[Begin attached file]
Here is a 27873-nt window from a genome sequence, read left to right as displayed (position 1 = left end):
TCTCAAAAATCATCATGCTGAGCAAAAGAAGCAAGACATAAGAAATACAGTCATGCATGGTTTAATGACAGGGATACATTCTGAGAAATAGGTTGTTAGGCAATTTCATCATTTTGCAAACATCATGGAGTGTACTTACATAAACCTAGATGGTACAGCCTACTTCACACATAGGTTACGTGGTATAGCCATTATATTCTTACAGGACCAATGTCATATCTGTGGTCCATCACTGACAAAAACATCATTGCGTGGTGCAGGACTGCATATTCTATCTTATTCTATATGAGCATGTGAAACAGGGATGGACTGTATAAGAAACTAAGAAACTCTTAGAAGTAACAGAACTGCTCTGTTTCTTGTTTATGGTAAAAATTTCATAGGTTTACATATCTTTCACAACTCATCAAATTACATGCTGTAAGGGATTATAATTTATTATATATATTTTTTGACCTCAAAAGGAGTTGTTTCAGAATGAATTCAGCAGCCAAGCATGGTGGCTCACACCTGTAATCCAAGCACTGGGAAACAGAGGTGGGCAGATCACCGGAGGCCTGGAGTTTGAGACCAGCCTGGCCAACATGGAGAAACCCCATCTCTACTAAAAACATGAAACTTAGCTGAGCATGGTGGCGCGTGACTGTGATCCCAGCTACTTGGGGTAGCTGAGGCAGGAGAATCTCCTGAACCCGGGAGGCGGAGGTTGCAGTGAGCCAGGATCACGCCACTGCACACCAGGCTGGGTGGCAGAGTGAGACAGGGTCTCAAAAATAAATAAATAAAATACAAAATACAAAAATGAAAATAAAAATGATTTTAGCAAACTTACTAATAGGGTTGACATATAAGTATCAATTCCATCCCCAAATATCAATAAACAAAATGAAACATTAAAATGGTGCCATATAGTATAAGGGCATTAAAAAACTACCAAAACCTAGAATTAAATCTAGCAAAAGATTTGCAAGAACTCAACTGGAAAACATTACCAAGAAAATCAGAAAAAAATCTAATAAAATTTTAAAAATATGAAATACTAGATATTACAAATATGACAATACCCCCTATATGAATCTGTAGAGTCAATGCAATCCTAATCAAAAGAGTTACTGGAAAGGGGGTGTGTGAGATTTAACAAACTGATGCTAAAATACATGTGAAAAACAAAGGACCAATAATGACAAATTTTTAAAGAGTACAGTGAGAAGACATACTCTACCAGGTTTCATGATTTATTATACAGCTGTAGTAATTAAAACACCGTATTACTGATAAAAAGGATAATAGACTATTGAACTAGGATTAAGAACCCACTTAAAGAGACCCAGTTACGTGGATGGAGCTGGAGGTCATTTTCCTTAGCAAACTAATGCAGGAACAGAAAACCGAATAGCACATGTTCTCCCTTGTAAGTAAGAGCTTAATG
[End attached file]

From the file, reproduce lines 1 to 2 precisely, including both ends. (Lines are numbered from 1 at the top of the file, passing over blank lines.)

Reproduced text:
Here is a 27873-nt window from a genome sequence, read left to right as displayed (position 1 = left end):
TCTCAAAAATCATCATGCTGAGCAAAAGAAGCAAGACATAAGAAATACAGTCATGCATGGTTTAATGACAGGGATACATTCTGAGAAATAGGTTGTTAGGCAATTTCATCATTTTGCAAACATCATGGAGTGTACTTACATAAACCTAGATGGTACAGCCTACTTCACACATAGGTTACGTGGTATAGCCATTATATTCTTACAGGACCAATGTCATATCTGTGGTCCATCACTGACAAAAACATCATTGCGTGGTGCAGGACTGCATATTCTATCTTATTCTATATGAGCATGTGAAACAGGGATGGACTGTATAAGAAACTAAGAAACTCTTAGAAGTAACAGAACTGCTCTGTTTCTTGTTTATGGTAAAAATTTCATAGGTTTACATATCTTTCACAACTCATCAAATTACATGCTGTAAGGGATTATAATTTATTATATATATTTTTTGACCTCAAAAGGAGTTGTTTCAGAATGAATTCAGCAGCCAAGCATGGTGGCTCACACCTGTAATCCAAGCACTGGGAAACAGAGGTGGGCAGATCACCGGAGGCCTGGAGTTTGAGACCAGCCTGGCCAACATGGAGAAACCCCATCTCTACTAAAAACATGAAACTTAGCTGAGCATGGTGGCGCGTGACTGTGATCCCAGCTACTTGGGGTAGCTGAGGCAGGAGAATCTCCTGAACCCGGGAGGCGGAGGTTGCAGTGAGCCAGGATCACGCCACTGCACACCAGGCTGGGTGGCAGAGTGAGACAGGGTCTCAAAAATAAATAAATAAAATACAAAATACAAAAATGAAAATAAAAATGATTTTAGCAAACTTACTAATAGGGTTGACATATAAGTATCAATTCCATCCCCAAATATCAATAAACAAAATGAAACATTAAAATGGTGCCATATAGTATAAGGGCATTAAAAAACTACCAAAACCTAGAATTAAATCTAGCAAAAGATTTGCAAGAACTCAACTGGAAAACATTACCAAGAAAATCAGAAAAAAATCTAATAAAATTTTAAAAATATGAAATACTAGATATTACAAATATGACAATACCCCCTATATGAATCTGTAGAGTCAATGCAATCCTAATCAAAAGAGTTACTGGAAAGGGGGTGTGTGAGATTTAACAAACTGATGCTAAAATACATGTGAAAAACAAAGGACCAATAATGACAAATTTTTAAAGAGTACAGTGAGAAGACATACTCTACCAGGTTTCATGATTTATTATACAGCTGTAGTAATTAAAACACCGTATTACTGATAAAAAGGATAATAGACTATTGAACTAGGATTAAGAACCCACTTAAAGAGACCCAGTTACGTGGATGGAGCTGGAGGTCATTTTCCTTAGCAAACTAATGCAGGAACAGAAAACCGAATAGCACATGTTCTCCCTTGTAAGTAAGAGCTTAATG